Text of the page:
Flatpack Film Festival: probably the coolest film festival in the UK

Flatpack Film Festival; probably the coolest film festival in the UK – words Pilar R.Laguna

Flatpack Film Festival took place last week in Birmingham. It was a genuine film festival created in order to satisfy not only film lovers, but art lovers in general- since it provides a mix of performing arts, exhibitions, screenings, etc. achieving this resulted in an incredible experimental festival that makes Birmingham to stand out as an influential artistic epicenter of the UK.

Flat Pack was born as a small short night, held monthly, in a pub in Digbeth- the most artistic neighborhood of the city. However, nowadays it has become an important event for film lovers across the West Midlands; also attracting attention from media such as Sight and Sound.

 

It benefits greatly from taking place in a city that stands out for its vibrant music scene and an extensive network of local artists. With its raw material, it is not surprising that the Flatpack translates into an excellent blend of artistic disciplines whose boundaries are blurred by the idea of the moving image.

Among the areas where the festival takes place we found some interesting buildings such as: the Electric Cinema (the oldest cinema in England); the Action Space, an inflatable capsule in the city center commemorating the group of artists of the same name, or the IKON Gallery, contemporary art space that this week also welcomed the work of the American artist Dan Flavin. Flatpack also joins forces with local universities with which organizes numerous events ranging from workshops, lectures and screenings, to a theme night with dinner and included film (“Little Italy Movie Night“) organized by a group of students from the UCB.

This year’s festival opened with Vampyr (1932) by Carl T. Dreyer, screened with a new live musical accompaniment that certainly was to the delight of all present and even at times was a real attention averter for the ingenuity with which the musicians produced a variety of sounds. This Opening Night also paid tribute to former Music Conservatory of the city, which will be demolished next June.

During the six days that it lasted, the Flatpack offered attendees a huge selection of short movies, some of them made by students; some from the international festival circuit and even a compilation of the shorts showed at late night Channel 4’s programs as Eleventh Hour  or The Shooting Gallery. The highlight was the short competition with 39 international directors (divided into five programs by the theme and style of their work) competing for a prize of £4000. Many artists who collaborated with Flatpack came to talk about their work or do present live demonstrations- for example Borris Labbe, a French artist, whose work was evident among several events.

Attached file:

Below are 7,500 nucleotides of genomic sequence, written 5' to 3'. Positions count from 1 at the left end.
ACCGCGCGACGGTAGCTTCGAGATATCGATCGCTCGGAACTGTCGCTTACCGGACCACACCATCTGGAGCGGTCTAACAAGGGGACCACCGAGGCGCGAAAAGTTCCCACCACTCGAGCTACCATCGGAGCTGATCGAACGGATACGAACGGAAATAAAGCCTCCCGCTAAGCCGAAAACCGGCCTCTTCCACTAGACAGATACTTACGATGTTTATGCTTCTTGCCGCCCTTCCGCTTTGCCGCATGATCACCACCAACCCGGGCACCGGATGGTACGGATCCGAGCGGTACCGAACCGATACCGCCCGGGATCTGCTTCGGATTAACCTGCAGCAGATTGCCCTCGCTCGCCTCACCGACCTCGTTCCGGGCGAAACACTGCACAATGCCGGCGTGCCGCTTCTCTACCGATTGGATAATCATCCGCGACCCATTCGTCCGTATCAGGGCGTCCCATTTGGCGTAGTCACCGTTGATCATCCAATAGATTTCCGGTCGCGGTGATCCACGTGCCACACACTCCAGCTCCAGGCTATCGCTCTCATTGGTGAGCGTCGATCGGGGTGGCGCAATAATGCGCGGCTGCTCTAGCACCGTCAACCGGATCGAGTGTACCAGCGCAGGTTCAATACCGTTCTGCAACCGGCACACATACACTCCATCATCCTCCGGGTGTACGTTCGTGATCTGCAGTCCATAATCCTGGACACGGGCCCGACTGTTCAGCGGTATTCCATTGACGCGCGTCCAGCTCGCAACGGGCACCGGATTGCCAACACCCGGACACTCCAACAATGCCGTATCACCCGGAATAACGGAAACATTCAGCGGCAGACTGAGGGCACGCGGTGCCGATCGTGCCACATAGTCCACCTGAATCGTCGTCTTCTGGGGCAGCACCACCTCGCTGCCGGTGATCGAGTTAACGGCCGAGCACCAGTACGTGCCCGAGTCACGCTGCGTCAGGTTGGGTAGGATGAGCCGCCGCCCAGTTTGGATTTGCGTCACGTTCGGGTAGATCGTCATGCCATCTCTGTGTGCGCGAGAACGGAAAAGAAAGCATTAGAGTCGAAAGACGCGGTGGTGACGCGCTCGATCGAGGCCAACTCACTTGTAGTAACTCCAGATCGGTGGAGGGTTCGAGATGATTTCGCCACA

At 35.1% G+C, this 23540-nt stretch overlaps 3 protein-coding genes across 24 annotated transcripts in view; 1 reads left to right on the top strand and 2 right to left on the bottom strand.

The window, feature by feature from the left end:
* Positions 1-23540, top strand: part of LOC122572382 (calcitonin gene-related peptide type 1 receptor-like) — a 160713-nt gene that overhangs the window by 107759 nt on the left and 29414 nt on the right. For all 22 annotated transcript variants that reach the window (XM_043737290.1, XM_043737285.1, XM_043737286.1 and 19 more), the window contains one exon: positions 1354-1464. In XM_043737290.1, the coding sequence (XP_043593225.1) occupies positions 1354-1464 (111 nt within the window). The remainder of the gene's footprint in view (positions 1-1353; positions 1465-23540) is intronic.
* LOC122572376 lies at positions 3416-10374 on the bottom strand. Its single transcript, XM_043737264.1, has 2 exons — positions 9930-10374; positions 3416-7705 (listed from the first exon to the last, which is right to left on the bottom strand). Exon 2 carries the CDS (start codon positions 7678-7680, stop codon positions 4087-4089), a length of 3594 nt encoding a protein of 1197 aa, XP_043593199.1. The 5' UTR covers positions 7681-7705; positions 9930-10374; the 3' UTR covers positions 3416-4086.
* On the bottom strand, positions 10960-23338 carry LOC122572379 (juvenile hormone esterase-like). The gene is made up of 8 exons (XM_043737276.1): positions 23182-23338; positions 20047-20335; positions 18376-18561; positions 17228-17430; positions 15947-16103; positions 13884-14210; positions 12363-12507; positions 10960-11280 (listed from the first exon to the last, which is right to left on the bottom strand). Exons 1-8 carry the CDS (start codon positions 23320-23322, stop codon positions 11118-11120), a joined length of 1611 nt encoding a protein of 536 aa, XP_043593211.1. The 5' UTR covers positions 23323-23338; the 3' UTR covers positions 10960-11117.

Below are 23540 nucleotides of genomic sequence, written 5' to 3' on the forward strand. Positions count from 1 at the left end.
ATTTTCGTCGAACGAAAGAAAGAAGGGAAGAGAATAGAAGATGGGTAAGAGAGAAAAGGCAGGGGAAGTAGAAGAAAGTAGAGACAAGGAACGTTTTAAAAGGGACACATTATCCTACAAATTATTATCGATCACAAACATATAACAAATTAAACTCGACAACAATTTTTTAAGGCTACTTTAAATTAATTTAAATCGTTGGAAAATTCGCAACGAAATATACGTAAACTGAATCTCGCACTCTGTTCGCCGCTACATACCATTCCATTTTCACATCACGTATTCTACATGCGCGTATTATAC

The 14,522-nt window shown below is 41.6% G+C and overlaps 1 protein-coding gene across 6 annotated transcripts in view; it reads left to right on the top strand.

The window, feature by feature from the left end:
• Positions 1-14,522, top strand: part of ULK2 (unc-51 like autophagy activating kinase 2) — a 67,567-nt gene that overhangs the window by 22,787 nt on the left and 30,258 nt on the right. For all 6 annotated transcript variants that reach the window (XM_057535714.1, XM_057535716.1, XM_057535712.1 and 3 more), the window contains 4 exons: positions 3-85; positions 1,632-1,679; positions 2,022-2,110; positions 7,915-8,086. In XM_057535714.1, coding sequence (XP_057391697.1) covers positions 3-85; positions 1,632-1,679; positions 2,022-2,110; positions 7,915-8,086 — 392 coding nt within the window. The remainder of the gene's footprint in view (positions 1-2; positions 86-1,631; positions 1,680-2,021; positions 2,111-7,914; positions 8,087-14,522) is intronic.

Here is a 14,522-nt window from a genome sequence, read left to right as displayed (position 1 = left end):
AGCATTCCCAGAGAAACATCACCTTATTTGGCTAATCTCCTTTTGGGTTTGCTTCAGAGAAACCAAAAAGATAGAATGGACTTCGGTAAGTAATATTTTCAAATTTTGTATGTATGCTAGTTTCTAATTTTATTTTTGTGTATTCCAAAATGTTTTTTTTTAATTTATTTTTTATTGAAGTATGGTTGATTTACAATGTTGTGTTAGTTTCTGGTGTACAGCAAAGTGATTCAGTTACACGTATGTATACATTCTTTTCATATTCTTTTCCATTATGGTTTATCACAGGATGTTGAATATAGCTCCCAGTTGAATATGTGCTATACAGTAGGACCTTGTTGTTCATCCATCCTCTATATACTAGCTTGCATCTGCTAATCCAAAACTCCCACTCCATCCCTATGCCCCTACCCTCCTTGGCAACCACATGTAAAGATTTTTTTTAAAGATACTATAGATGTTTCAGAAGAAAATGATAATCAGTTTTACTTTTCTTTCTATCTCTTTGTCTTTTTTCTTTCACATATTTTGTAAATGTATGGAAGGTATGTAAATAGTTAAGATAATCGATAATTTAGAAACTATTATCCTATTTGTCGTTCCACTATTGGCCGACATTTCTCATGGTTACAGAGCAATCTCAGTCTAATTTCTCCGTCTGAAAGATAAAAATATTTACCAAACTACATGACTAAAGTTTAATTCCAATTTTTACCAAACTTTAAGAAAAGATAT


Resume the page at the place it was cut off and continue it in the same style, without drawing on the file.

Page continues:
The documentary genre also had a great prominence with a total of seven films. They highlighted Chuck Norris vs Communism (2015) of Ilinca Calugareanu about the illegal invasion of Hollywood in the communist Romania; Sympathy for the Devil (2015) Neil Edwards about The Process Church of the Final Judgment in the late ’60s and Ng83: When We Where B-Boys (2015) by Claude Knight about the breakdance movement in England.

This year has seen Belgian artist Britt Hatzius’s work Blind Cinema, excel in more than one hundred events. It provides a completely new, intimate and inspiring experience, where attendee’s eyes were bandaged at the beginning of the film with several children from a local school whispering in their ears detailing what was going on in the film.

Part of the Flatpack Film Festival strength has been the numerous projections with live musical accompaniment, highlighting the exhibition of La Jetée with music from Ondes Positives Recordings or La Joi de Vivre, with a new score performed by students from the conservatoire of Birmingham. It highlights the taste of the festival to regain some cinematic gems that are rarely able to be viewed on the big screen, including Shy Girl (1924) or The Fabulous World of Jules Verne (1958).

With the screening of Fausto (1926) by F. W. Murnau, again accompanied by live music, the festival was officially over, leaving us all wanting more Flatpack, but knowing we had no other choice but to wait another year till the next edition.

Flatpack Film Festival; probably the coolest film festival in the UK – words Pilar R.Laguna